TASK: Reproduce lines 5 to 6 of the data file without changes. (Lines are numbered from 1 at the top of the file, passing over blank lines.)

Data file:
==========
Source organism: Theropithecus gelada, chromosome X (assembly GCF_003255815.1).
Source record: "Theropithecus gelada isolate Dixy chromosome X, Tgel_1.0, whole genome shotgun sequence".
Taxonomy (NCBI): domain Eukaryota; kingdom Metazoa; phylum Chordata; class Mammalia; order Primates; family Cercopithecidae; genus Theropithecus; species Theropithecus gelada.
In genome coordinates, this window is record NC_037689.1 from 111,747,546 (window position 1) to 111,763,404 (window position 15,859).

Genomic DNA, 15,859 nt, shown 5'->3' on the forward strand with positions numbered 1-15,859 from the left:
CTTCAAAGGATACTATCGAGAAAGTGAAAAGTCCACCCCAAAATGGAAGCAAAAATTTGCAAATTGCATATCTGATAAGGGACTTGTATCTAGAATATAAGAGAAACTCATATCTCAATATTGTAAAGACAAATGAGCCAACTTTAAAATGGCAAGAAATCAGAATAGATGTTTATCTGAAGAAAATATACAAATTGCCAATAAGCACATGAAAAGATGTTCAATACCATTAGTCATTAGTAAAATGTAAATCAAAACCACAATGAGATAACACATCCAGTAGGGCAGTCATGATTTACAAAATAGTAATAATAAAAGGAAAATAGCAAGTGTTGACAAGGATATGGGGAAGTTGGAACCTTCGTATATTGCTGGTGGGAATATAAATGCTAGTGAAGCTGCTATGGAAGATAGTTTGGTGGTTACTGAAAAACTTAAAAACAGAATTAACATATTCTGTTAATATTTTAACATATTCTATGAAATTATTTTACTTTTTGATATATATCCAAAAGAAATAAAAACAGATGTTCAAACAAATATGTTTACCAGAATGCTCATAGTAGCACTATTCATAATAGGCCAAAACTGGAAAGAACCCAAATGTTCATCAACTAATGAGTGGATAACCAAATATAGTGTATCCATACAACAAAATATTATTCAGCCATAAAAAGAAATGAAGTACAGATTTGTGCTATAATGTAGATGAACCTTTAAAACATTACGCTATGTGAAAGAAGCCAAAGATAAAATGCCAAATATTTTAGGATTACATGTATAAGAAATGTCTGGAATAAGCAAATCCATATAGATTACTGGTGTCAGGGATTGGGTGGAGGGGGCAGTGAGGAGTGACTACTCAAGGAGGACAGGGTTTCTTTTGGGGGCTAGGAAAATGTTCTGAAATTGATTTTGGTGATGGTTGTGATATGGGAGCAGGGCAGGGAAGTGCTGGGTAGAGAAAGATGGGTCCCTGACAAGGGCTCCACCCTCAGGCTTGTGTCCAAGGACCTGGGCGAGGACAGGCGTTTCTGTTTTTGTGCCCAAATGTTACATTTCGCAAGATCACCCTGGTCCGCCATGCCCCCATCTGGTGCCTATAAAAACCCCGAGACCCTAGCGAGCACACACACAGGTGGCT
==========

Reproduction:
Genomic DNA, 15,859 nt, shown 5'->3' on the forward strand with positions numbered 1-15,859 from the left:
CTTCAAAGGATACTATCGAGAAAGTGAAAAGTCCACCCCAAAATGGAAGCAAAAATTTGCAAATTGCATATCTGATAAGGGACTTGTATCTAGAATATAAGAGAAACTCATATCTCAATATTGTAAAGACAAATGAGCCAACTTTAAAATGGCAAGAAATCAGAATAGATGTTTATCTGAAGAAAATATACAAATTGCCAATAAGCACATGAAAAGATGTTCAATACCATTAGTCATTAGTAAAATGTAAATCAAAACCACAATGAGATAACACATCCAGTAGGGCAGTCATGATTTACAAAATAGTAATAATAAAAGGAAAATAGCAAGTGTTGACAAGGATATGGGGAAGTTGGAACCTTCGTATATTGCTGGTGGGAATATAAATGCTAGTGAAGCTGCTATGGAAGATAGTTTGGTGGTTACTGAAAAACTTAAAAACAGAATTAACATATTCTGTTAATATTTTAACATATTCTATGAAATTATTTTACTTTTTGATATATATCCAAAAGAAATAAAAACAGATGTTCAAACAAATATGTTTACCAGAATGCTCATAGTAGCACTATTCATAATAGGCCAAAACTGGAAAGAACCCAAATGTTCATCAACTAATGAGTGGATAACCAAATATAGTGTATCCATACAACAAAATATTATTCAGCCATAAAAAGAAATGAAGTACAGATTTGTGCTATAATGTAGATGAACCTTTAAAACATTACGCTATGTGAAAGAAGCCAAAGATAAAATGCCAAATATTTTAGGATTACATGTATAAGAAATGTCTGGAATAAGCAAATCCATATAGATTACTGGTGTCAGGGATTGGGTGGAGGGGGCAGTGAGGAGTGACTACTCAAGGAGGACAGGGTTTCTTTTGGGGGCTAGGAAAATGTTCTGAAATTGATTTTGGTGATGGTTGTGATATGGGAGCAGGGCAGGGAAGTGCTGGGTAGAGAAAGATGGGTCCCTGACAAGGGCTCCACCCTCAGGCTTGTGTCCAAGGACCTGGGCGAGGACAGGCGTTTCTGTTTTTGTGCCCAAATGTTACATTTCGCAAGATCACCCTGGTCCGCCATGCCCCCATCTGGTGCCTATAAAAACCCCGAGACCCTAGCGAGCACACACACAGGTGGCT